*** Originally Published on Engaged Sociology by IUP Department of Sociology***


What does it mean to be a sociologist? This is a question that I have spent the last seven years of my life trying to answer. We know how to define sociology; but what does it mean to be a sociologist? Here is my take on this question. Being a sociologist is in many ways like being a superhero. Everyone who comes into the field has an origin story of how they became a sociologist (or a sociology major). They have experiences that acted as a calling to this field, and that act as a motivation or a drive which allows them to do the work that they do. Also, everyone in the field has unique skill sets, which are kind of like superpowers, that allow them to tackle pressing social issues present in society.

Although sociologists, like superheroes, are unique in many aspects, one way in which they are all alike is how they discover and present information about social phenomena. The primary way that sociologists communicate about the world is through the research process. Constructing a research project at first can seem like a rather daunting task, especially to an undergraduate student who has never done something like this before. But, it is something that can be accomplished with ease (well, hard work). In this paper, I discuss my own origin story that explores not only how I became a sociologist but also how I found a passion for research. I then talk about how I used that passion to create and develop my own original research project that I presented and refined until I reached a thesis topic for my master’s program.


New Page


Rob Matchett|Sociologist now contains a Teaching Portfolio page. On this page of the website, you can explore Rob’s teaching portfolio which includes his teaching philosophy, sample syllabi and assignments, guest lecture materials, and evaluations from students and faculty that he has worked with.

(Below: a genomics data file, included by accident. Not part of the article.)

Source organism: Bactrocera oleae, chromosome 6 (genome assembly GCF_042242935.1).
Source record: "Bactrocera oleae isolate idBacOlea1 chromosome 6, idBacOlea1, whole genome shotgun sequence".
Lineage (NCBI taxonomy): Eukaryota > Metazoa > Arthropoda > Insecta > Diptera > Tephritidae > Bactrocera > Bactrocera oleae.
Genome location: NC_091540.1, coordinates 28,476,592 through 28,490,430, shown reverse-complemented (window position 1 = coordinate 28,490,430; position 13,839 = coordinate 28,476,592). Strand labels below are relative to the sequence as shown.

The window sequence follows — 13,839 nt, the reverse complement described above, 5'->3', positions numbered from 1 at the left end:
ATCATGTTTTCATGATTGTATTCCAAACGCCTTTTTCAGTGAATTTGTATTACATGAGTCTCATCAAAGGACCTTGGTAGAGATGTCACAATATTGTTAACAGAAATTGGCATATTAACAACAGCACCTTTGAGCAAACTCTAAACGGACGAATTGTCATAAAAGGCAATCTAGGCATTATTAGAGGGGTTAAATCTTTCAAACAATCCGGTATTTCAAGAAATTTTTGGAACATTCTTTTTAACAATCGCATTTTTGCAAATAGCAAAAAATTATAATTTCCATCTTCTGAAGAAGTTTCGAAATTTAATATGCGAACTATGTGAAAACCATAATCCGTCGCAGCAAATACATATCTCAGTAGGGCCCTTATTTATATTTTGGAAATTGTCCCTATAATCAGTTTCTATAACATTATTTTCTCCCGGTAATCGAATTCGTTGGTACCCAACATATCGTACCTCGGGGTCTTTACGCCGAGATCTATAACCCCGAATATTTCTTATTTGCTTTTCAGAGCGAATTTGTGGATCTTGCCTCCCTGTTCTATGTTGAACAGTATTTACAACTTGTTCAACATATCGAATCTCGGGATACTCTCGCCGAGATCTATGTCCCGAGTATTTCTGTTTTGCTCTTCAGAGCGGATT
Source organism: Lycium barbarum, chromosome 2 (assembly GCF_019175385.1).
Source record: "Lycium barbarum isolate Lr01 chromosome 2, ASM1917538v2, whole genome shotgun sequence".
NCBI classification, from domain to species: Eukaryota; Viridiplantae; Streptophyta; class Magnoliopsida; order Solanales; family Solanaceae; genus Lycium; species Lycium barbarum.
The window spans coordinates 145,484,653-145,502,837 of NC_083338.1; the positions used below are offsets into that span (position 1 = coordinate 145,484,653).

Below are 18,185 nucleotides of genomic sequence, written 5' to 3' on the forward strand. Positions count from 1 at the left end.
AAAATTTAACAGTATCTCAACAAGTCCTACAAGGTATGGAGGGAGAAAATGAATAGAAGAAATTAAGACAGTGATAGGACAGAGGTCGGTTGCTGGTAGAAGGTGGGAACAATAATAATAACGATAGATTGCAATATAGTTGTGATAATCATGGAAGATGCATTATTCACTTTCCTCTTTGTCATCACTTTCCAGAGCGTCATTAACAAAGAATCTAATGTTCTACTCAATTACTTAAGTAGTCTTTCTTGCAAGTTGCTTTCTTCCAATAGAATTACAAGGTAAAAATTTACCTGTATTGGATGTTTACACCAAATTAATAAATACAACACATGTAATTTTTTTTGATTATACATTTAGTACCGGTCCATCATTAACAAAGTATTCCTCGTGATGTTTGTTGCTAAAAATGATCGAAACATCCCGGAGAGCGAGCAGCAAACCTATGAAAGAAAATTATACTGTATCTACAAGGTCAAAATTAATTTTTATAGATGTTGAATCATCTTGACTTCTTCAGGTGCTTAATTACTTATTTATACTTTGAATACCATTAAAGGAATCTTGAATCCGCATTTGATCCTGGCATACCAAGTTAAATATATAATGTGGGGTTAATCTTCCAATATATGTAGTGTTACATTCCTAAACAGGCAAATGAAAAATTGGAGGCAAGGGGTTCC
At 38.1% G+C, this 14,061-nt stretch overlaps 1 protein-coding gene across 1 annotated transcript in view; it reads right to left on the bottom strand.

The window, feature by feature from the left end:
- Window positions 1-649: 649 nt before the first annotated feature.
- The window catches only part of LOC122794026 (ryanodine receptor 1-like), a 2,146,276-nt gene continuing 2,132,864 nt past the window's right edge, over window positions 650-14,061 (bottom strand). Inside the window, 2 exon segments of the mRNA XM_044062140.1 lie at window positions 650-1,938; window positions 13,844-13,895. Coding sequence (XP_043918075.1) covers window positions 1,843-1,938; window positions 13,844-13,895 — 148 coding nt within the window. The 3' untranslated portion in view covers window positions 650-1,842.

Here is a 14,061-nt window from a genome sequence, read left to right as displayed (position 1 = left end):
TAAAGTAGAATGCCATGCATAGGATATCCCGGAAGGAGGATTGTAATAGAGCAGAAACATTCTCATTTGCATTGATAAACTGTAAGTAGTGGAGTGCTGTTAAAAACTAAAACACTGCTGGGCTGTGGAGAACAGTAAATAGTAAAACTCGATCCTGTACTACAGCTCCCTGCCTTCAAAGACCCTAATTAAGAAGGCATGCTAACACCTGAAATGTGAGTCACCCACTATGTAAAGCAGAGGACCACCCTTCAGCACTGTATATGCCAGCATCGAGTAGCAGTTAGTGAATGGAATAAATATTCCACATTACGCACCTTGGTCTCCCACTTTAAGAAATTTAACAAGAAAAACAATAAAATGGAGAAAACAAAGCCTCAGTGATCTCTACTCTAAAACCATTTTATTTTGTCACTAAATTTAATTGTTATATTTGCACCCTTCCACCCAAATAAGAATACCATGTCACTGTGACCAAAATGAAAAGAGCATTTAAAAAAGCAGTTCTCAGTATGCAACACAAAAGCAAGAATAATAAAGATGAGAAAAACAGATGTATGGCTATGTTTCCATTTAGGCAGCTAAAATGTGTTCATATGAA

You can access this new content by clicking “Teaching Portfolio: on the navigation bar or by following this link.

Telling Fish to Climb Trees: Standardized Testing and its Flaws



“Everybody is a Genius. But If You Judge a Fish by Its Ability to Climb a Tree, It Will Live Its Whole Life Believing that It is Stupid. “-Albert Einstein

One of my ongoing struggles is my performance on standardized test. In elementary school and middle school, it was the PSSAs, in high school, it was the ACTs and SATs, and now that I am in college it is the GREs. One thing that these test all have in common aside from the fact that they are standardized is that the majority of them predicted that I wouldn’t do well where I was going. For middle school, this wasn’t that big of a deal. However, in high school and, now in college, as I am looking at advanced degrees this is a huge deal. I have proved time and time again that my test scores don’t speak to my intellectual abilities, yet I face the same struggles everytime I look for a new degree to pursue. Admissions committees don’t believe that I am a strong enough candidate because this test says so.  We live in a society that puts so much emphasis on attaining degrees and building a career, but we regulate entry to these programs with a tool that systematically oppresses and discriminates against students who aren’t a part of the majority. In this blog post, I will be discussing the standardized test, what they are, and the limitations that they have in regards to predicting a student’s potential to perform well.